Dear Mr Turnbull, I am writing my red letter to you for Dyslexia empowerment month.  We moved here from New Zealand in 2011 after a seri...

Cherie's Red Letter

17:30:00 My Red Letter Dyslexia Awareness 0 Comments

Dear Mr Turnbull,

I am writing my red letter to you for Dyslexia empowerment month. 

We moved here from New Zealand in 2011 after a series of Earthquakes in Christchurch that changed our city forever and took 185 lives. I needed stability for my family and felt Australia could give that to us.

My son was Grade 2 when we came and started school in term 4 of 2011. Just before we moved here I was told he was below NZ’s new “National Standards” but not to worry as children learn at their own pace.

He spent the next few years struggling at Primary. He was told to try harder, work faster and focus more by every teacher he had with the exception of his Grade 6 teacher. That teacher spent 6 months trying his best to help him. He finally said to me I really thought he would have improved by now and although he had been put into a Corrective Reading programme from Grade 3-6. His reading skills were still only marginally better than his 7-year-old sisters. He could spell words fine one week and be forgotten from his memory the next. He lacked punctuation skills and struggled to write anything on paper, yet if you asked him a question about his knowledge, he could chew your ear off about what he had learned. He seemed so bright.

He is now in Grade 7 and was finally diagnosed with Dyslexia in March of this year. We paid privately for his testing as I felt something wasn’t quite right. It was a relief for us all. It finally made sense. I thought things would improve and get easier.

Prior to enrolling my son in his current high school, I had no official paperwork to support my son’s low literacy skills. I had approached them with my concerns numerous times to be reassured he’d be fine, they would look after him. They placed him in their YALP programme, which has no real evidence behind it. I attended plenty of meetings asking for support and change for him which has finally been happening. It isn’t enough though.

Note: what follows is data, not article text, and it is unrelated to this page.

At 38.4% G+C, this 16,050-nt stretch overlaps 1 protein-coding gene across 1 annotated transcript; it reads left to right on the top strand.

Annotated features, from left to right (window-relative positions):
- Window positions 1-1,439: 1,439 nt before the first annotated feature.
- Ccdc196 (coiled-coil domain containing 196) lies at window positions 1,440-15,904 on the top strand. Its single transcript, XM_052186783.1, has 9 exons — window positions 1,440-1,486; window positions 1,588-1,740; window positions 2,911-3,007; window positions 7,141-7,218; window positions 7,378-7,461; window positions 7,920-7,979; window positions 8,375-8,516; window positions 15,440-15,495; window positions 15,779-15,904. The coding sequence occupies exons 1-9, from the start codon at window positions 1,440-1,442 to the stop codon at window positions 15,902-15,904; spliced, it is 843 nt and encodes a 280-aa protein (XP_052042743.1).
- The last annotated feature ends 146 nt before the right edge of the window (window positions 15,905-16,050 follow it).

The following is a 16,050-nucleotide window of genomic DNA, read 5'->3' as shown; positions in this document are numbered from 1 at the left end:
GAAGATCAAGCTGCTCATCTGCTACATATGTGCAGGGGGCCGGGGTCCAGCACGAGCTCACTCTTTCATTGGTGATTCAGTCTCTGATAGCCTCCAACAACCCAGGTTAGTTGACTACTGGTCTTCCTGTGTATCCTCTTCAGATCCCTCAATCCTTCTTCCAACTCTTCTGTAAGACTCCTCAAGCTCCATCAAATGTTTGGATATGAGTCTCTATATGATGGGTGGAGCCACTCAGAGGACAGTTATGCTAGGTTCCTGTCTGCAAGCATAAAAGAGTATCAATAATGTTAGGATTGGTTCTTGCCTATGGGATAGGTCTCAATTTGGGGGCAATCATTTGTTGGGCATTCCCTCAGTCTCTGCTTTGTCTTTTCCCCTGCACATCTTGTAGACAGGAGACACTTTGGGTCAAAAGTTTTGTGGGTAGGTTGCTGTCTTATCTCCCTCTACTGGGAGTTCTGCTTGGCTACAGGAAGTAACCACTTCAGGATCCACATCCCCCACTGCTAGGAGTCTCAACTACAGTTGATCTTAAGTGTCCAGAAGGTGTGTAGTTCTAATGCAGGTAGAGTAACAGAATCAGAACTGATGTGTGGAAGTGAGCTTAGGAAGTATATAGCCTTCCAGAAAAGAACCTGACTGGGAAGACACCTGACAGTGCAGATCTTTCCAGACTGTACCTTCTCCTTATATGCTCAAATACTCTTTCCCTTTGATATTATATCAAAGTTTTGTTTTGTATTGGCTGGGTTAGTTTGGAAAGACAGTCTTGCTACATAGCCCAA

I also had to request a new English teacher as the one he had was breaking his spirit. She sent him home with so much work that he would cry at the sheer weight of having to complete it all. After parent teacher interviews where she barely spoke to me and berated my son for the full 7 minutes on how he needed to focus more and try harder, I saw red. He sat there fidgeting, trying his hardest not to cry, that was it for me. I tried asking for a meeting so we could speak to her regarding these issues but she wouldn’t budge. I asked that he be moved from her class and have a new English teacher. One that would communicate with me and support my son. The school granted this wish and at the last meeting the teacher made my son cry again. This time it was because she told him he was amazing. Because she told him he would do great things and she would see his name somewhere and say, I taught that boy in year 7. She has changed his world. 

Sadly, he will be year 8 next year and I fear I will have to fight for him again. You see this battle will never be over for me or many other parents like me Mr Turnbull. There is far too much ignorance in the education system. That needs to change. I hope you can bring about that change for us. Every teacher needs to be aware of Dyslexia. From primary through to High school. Schools need to implement evidence based literacy intervention. The programme that the government has rolled out isn’t enough.

I ask that you look into this issue more widely. Australia’s literacy standards are at an all-time low. The key here is that children like mine fall who through the cracks because the education system is broken. We need to stop trying to fit the square pegs into a round hole.

I await your response.

Cherie

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